We were never good friends. Terence was always the tinkerer on the outskirts. I am new to that particular dimension. At University, now fifteen years since left, I barely spoke but a few pragmatic words to him. Bored, rudely looking over his shoulder, words. Martha, on the other hand, was the subject of a transient obsession.

Terence has an easy manner and a blasé face, peppered now with crow’s feet but still a healthy head of hair and designer spectacles that he is forever shunting up his nose. We talk about the Bristol supermarket riots, rising rents, his taste for computerised music. Terence is a mildly optimistic sort. Maybe he could be my new Bristol friend? Unedifying, but pleasant company, to drink warm ale with into middle age. Terence seems the type to not mind either way.

You married? No, he says, no children, a job as technical writer, an open football club on Sundays. For those men who don’t hold an office job or a steady pack of friends, I suppose. I should come?

Eleanor doesn’t come to Martha’s leaving-to-teach-English-in-China party. I anticipate each intermittent tap on my shoulder to be her, not another old mate stopping by to see how things are getting on, with the same relaxed, utterly unemotional manner that details only obligatory interest. No phone numbers handed over, no meeting up for meals, no re-instigations of the old life.

I think to ask Martha, as she hips by, if she knows where Eleanor is, if she plans to come later? Is it worth waiting on? Martha, piqued by my inability to mask urgency, tells me she couldn’t come. But she is still in Birmingham, working for a digital design company, and did I want her to pass on my email address ? No. I say I already have hers. But it’s really because I know she won’t appreciate being chased.

I’m still the man who she had sex with, to her regret, on two inebriated occasions. One with the added company of a woman the colour of aubergine flesh, who would not let it go with me, as I would not let it go with Eleanor. I’m still the man who would not stop calling, who gambled our friendship on the instinct that if I only pushed that bit harder, she would eventually be moved. I’m still the man whose number she blocked and whose presence she avoided.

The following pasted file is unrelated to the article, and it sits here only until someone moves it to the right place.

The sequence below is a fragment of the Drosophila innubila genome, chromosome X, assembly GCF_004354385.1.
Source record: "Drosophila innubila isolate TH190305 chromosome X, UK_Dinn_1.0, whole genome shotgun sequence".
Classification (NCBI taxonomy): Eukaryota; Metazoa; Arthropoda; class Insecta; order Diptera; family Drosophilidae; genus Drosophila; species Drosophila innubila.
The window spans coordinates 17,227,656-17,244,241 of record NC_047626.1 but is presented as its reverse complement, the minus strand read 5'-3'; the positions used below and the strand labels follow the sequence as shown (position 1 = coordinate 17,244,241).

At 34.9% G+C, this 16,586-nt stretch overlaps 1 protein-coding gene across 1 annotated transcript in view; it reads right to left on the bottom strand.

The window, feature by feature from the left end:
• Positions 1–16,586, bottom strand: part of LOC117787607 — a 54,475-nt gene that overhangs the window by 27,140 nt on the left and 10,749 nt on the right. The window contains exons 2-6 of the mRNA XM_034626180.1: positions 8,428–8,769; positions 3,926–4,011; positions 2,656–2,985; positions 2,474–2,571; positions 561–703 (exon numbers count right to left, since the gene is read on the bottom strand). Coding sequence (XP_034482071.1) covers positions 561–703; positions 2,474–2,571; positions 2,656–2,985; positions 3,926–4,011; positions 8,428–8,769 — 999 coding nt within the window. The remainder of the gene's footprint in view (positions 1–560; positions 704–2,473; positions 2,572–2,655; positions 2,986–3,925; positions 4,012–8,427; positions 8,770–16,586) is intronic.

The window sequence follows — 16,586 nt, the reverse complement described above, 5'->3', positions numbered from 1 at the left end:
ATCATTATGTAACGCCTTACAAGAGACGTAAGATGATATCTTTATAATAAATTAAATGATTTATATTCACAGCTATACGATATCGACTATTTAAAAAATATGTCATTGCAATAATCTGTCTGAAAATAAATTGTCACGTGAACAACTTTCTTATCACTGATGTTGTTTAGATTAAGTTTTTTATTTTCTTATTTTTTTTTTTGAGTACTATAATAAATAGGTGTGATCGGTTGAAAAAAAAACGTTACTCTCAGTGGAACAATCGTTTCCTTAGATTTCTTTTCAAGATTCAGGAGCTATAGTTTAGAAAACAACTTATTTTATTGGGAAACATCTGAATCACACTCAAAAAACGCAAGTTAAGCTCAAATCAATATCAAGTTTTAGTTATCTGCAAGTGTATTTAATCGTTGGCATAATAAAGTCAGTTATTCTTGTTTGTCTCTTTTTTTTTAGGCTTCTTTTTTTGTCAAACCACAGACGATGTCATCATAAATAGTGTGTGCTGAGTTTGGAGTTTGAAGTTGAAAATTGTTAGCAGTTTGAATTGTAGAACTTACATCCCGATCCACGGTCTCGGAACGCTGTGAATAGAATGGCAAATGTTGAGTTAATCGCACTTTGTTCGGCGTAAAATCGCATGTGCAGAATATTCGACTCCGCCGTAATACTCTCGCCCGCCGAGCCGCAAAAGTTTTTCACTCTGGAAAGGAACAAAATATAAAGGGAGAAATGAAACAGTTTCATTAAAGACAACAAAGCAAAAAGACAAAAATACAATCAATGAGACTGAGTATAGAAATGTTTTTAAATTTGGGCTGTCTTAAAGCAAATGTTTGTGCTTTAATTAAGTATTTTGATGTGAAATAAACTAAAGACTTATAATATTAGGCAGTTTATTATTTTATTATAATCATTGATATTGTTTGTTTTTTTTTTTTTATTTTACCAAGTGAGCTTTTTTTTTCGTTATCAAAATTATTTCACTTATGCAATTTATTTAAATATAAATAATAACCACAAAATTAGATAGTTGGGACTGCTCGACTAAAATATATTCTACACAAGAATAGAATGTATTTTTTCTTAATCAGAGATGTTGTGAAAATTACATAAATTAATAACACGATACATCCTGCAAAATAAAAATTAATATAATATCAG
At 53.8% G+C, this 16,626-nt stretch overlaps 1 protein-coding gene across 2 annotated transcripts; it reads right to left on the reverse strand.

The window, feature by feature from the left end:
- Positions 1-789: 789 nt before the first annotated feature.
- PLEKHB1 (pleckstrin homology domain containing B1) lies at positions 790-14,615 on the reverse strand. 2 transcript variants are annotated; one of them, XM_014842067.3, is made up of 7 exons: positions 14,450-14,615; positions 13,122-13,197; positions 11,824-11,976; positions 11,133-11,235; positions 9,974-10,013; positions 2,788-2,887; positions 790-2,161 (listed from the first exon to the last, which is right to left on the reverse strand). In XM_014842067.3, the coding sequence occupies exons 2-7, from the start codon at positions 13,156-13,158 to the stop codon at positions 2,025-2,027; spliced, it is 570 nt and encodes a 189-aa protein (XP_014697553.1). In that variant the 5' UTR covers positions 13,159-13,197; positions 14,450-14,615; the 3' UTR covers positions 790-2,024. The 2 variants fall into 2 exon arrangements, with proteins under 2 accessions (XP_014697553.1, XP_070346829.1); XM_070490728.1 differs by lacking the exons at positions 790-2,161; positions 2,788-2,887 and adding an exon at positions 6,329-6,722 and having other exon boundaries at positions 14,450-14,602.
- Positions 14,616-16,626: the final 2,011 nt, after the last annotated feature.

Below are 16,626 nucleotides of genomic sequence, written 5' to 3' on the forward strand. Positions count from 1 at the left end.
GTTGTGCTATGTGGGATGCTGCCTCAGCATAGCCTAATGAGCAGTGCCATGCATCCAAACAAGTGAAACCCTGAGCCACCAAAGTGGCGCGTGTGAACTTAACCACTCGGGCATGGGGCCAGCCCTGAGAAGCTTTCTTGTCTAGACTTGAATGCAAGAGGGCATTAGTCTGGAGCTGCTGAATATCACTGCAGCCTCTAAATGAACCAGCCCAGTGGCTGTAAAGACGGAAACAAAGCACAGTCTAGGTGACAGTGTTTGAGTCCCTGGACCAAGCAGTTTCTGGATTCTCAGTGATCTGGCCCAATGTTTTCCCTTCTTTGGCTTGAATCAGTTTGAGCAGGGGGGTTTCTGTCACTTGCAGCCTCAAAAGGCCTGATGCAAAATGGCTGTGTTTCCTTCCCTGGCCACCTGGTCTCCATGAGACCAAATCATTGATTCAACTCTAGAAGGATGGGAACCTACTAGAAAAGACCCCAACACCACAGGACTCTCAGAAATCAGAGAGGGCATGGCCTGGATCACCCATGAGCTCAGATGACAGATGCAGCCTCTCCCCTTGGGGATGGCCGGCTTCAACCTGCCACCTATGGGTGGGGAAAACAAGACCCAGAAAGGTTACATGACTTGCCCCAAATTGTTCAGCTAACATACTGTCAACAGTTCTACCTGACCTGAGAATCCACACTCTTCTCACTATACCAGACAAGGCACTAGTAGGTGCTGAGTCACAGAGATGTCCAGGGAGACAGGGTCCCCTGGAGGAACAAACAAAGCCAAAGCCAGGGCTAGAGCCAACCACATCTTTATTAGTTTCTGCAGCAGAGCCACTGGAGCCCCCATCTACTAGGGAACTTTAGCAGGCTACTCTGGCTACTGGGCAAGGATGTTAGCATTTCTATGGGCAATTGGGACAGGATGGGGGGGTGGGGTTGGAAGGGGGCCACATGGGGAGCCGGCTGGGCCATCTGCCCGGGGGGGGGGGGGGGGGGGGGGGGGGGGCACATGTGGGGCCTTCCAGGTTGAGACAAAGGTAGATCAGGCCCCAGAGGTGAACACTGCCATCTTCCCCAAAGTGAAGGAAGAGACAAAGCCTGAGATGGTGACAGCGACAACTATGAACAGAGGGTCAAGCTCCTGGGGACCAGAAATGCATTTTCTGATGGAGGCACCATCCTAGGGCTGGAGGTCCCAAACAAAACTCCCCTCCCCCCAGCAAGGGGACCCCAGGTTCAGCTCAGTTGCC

Only now I’m older, more tired, and further away. And anyway, it has been so many years. And I don’t want Martha to be the intermediary between me and Eleanor. Martha, the woman I brush up against every few years or so for dinner when she is in town, for no other reason than she finds it impossible to give up on friends. Martha, whose belief in her own unending appeal is scuppered by her caustic manner and relentless self interest.

No, don’t worry Eleanor, it was just a shame to miss her this time around. Martha shrugs, smiles (piteously?) and kisses my cheek. I go to get my coat, feeling foolish for coming all this way. I wonder if Terence feels that way too?

I look for him on my way out, thinking I’ll ask about those football Sundays and give him my number, but I don’t see him on route to the door. I can’t go picking through the crowd to look for him; the man I barely know, who I spoke to for less than an hour, about almost nothing.